Lynne McTaggart is angry, and she wants you to know it. She seems to think that the idea of getting people to stay within what is supportable from the scientific evidence, rather than making mendacious claims to cure disease while undermining genuinely valuable public health interventions and credulously repeating blatant propaganda, is comparable to McCarthyismW.
But do the arguments stack up?
Even journalists go by the old adage, ‘If at first you don’t succeed. . .’ After being fairly universally condemned for the first attack against What Doctors Don’t Tell You on October 1, the Times chose to run essentially the same article again about us last Saturday, November 2 – this time entitled “Magazine attacked by health experts over cancer ‘cure’ claims.”
See our commentary.
For this latest round the Times did speak to us, and for this alleged ‘attack’ assembled a few members of the cancer establishment, plus thoughtfully gave us some free publicity by publishing a decent sized photo of the cover of the latest issue.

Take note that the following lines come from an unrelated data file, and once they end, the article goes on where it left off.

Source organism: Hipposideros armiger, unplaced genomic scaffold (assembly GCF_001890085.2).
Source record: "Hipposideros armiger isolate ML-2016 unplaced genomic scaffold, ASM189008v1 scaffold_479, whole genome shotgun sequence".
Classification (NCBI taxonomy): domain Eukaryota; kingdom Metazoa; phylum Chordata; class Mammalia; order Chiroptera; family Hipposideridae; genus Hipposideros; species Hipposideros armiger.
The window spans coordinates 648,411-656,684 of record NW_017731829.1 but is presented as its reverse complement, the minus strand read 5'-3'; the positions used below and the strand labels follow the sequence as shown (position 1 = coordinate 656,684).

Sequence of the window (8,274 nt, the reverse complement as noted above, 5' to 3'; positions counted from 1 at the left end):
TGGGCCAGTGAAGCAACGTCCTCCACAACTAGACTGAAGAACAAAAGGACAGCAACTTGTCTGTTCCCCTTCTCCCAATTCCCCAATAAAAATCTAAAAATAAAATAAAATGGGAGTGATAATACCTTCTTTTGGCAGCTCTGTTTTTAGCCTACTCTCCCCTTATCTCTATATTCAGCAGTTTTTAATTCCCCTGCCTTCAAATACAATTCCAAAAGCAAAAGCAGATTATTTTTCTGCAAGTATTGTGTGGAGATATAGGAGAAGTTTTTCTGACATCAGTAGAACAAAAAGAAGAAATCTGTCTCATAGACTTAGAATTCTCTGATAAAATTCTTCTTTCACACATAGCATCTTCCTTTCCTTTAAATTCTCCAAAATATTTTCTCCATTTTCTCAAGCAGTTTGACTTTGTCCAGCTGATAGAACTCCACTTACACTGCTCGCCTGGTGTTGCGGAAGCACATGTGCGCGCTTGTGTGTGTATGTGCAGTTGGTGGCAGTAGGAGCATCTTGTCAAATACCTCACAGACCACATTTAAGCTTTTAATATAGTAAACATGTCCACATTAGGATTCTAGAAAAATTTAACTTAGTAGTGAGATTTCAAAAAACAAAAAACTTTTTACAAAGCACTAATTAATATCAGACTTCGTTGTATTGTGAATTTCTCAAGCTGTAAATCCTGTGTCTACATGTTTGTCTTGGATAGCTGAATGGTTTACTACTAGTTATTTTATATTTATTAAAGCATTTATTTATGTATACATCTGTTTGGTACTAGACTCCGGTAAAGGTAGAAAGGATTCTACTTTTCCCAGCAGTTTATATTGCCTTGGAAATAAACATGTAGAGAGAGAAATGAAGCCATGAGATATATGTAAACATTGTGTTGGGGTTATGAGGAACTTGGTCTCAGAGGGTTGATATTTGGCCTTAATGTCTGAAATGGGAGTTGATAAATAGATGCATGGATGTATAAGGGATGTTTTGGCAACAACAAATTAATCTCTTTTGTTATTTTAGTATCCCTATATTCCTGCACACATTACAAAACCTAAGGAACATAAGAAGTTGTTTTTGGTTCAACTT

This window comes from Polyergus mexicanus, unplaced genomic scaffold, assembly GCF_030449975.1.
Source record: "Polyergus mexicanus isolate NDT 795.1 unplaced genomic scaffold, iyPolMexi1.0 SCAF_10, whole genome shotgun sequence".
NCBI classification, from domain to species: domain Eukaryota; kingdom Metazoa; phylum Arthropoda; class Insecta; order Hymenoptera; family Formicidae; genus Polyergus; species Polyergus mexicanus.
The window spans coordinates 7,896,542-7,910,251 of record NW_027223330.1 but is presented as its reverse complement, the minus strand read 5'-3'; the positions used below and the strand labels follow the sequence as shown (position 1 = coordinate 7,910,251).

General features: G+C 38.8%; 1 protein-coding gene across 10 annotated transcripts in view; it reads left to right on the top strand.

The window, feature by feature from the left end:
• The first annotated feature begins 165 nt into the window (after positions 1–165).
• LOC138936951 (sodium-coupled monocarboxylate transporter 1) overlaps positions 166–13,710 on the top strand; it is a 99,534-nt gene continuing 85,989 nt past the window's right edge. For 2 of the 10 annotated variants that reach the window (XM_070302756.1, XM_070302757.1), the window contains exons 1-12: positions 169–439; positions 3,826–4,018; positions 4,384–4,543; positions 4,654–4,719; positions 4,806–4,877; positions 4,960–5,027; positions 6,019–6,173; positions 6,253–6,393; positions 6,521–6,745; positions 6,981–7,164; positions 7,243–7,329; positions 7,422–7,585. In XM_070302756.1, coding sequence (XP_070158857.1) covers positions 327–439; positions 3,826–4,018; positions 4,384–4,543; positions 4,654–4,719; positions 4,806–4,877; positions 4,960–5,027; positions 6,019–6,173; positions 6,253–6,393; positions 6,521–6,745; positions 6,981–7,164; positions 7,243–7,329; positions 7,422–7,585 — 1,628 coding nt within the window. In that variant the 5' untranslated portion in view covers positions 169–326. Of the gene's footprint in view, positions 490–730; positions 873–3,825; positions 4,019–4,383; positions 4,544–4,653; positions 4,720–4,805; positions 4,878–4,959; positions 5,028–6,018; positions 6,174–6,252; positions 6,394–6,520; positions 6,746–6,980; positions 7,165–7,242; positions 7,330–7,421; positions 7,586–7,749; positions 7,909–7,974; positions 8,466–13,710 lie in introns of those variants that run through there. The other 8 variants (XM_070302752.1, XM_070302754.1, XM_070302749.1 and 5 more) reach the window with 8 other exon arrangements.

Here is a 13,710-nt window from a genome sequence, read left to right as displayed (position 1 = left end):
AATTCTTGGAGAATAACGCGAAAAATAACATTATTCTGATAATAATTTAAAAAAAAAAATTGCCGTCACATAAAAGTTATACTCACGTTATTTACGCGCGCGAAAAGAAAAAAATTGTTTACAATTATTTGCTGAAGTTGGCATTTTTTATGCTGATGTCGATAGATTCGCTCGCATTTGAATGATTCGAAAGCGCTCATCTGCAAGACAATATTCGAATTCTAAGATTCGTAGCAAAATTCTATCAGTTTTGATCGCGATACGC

They did last time, too. As was pointed out to you several times. Why do you keep repeating claims that have been proven to be categorically untrue?
The experts were three convenient rent-a-quotes (two from cancer charities) whose comments were solicited after the content of our current issue appears to have been misrepresented to them. It’s a cheap and nasty tactic in journalism usually resorted to when you don’t have a story.
Yeah, cancer charities. How evil can you get? Charities. That support cancer patients and fund research. The bastards.